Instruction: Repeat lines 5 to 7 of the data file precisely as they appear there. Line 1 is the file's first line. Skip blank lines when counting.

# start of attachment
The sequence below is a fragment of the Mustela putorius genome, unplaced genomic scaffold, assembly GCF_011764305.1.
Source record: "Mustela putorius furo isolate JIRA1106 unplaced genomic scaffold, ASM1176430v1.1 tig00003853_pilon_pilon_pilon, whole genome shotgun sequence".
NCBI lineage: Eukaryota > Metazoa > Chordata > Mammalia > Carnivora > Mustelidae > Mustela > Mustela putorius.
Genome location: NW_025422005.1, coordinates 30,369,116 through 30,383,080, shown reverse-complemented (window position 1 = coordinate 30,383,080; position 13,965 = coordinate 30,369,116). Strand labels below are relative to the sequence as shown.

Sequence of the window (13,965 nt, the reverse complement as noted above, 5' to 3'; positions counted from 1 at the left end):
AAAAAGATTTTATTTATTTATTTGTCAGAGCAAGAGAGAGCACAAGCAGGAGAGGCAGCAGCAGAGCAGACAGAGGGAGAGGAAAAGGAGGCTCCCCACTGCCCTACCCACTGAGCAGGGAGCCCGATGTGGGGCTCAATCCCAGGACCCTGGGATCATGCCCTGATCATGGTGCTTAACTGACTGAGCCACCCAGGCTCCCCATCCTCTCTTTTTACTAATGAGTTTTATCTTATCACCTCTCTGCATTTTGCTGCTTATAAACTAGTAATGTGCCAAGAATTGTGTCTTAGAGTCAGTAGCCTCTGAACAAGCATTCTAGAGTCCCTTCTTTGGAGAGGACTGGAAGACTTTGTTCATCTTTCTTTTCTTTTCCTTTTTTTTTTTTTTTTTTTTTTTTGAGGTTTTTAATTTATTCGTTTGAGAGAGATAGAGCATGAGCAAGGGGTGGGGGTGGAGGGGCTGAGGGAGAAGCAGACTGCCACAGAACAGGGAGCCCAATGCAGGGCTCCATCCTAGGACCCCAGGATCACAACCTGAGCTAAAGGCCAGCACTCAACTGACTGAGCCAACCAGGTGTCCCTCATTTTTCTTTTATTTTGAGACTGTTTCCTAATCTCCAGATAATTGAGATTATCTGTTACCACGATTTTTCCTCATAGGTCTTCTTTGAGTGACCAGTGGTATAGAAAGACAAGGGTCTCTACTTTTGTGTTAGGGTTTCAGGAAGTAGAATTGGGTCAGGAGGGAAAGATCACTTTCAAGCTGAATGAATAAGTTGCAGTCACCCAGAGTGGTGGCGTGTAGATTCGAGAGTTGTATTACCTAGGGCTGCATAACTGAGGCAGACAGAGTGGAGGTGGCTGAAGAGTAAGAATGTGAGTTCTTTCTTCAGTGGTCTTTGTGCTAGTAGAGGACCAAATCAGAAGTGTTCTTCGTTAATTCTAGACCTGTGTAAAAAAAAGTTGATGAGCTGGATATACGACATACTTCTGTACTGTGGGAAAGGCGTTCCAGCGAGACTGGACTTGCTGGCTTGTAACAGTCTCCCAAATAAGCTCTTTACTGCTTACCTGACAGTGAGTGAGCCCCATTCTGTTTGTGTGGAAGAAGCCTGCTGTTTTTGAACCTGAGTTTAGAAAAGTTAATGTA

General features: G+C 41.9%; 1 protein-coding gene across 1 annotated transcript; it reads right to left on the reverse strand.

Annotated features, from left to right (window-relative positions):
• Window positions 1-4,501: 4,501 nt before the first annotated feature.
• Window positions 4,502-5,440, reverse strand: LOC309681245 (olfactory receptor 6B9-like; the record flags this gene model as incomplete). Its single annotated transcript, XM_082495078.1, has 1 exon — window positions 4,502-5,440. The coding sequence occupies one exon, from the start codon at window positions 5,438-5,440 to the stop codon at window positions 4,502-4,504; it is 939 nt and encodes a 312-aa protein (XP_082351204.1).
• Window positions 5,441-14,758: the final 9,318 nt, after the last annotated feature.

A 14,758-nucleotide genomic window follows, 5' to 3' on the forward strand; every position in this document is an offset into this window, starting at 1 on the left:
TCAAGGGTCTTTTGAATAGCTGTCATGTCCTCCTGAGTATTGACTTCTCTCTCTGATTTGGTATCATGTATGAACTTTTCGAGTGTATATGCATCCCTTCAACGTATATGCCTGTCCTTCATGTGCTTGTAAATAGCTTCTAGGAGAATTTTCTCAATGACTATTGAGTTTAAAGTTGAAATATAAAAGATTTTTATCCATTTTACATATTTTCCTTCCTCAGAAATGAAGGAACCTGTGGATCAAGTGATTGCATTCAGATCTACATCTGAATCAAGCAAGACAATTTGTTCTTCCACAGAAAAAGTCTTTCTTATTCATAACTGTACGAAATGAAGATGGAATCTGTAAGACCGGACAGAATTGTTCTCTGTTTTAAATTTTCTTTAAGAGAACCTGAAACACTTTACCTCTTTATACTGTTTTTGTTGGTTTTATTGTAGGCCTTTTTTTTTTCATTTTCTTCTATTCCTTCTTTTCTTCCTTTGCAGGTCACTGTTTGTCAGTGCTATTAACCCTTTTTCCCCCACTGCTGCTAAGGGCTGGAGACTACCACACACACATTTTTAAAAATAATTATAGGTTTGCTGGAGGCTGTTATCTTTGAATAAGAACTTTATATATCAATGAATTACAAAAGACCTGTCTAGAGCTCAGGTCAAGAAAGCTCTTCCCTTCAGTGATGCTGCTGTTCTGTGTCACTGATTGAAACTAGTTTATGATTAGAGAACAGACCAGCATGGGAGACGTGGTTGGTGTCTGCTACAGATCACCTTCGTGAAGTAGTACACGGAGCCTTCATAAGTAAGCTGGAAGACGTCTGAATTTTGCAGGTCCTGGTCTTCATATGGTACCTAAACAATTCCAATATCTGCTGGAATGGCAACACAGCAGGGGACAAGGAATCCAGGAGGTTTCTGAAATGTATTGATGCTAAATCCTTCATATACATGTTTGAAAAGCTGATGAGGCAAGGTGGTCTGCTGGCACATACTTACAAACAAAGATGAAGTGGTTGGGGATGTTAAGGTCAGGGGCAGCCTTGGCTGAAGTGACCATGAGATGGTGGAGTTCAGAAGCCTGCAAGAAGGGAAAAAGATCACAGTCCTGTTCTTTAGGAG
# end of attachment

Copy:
Sequence of the window (13,965 nt, the reverse complement as noted above, 5' to 3'; positions counted from 1 at the left end):
AAAAAGATTTTATTTATTTATTTGTCAGAGCAAGAGAGAGCACAAGCAGGAGAGGCAGCAGCAGAGCAGACAGAGGGAGAGGAAAAGGAGGCTCCCCACTGCCCTACCCACTGAGCAGGGAGCCCGATGTGGGGCTCAATCCCAGGACCCTGGGATCATGCCCTGATCATGGTGCTTAACTGACTGAGCCACCCAGGCTCCCCATCCTCTCTTTTTACTAATGAGTTTTATCTTATCACCTCTCTGCATTTTGCTGCTTATAAACTAGTAATGTGCCAAGAATTGTGTCTTAGAGTCAGTAGCCTCTGAACAAGCATTCTAGAGTCCCTTCTTTGGAGAGGACTGGAAGACTTTGTTCATCTTTCTTTTCTTTTCCTTTTTTTTTTTTTTTTTTTTTTTTGAGGTTTTTAATTTATTCGTTTGAGAGAGATAGAGCATGAGCAAGGGGTGGGGGTGGAGGGGCTGAGGGAGAAGCAGACTGCCACAGAACAGGGAGCCCAATGCAGGGCTCCATCCTAGGACCCCAGGATCACAACCTGAGCTAAAGGCCAGCACTCAACTGACTGAGCCAACCAGGTGTCCCTCATTTTTCTTTTATTTTGAGACTGTTTCCTAATCTCCAGATAATTGAGATTATCTGTTACCACGATTTTTCCTCATAGGTCTTCTTTGAGTGACCAGTGGTATAGAAAGACAAGGGTCTCTACTTTTGTGTTAGGGTTTCAGGAAGTAGAATTGGGTCAGGAGGGAAAGATCACTTTCAAGCTGAATGAATAAGTTGCAGTCACCCAGAGTGGTGGCGTGTAGATTCGAGAGTTGTATTACCTAGGGCTGCATAACTGAGGCAGACAGAGTGGAGGTGGCTGAAGAGTAAGAATGTGAGTTCTTTCTTCAGTGGTCTTTGTGCTAGTAGAGGACCAAATCAGAAGTGTTCTTCGTTAATTCTAGACCTGTGTAAAAAAAAGTTGATGAGCTGGATATACGACATACTTCTGTACTGTGGGAAAGGCGTTCCAGCGAGACTGGACTTGCTGGCTTGTAACAGTCTCCCAAATAAGCTCTTTACTGCTTACCTGACAGTGAGTGAGCCCCATTCTGTTTGTGTGGAAGAAGCCTGCTGTTTTTGAACCTGAGTTTAGAAAAGTTAATGTA

General features: G+C 41.9%; 1 protein-coding gene across 1 annotated transcript; it reads right to left on the reverse strand.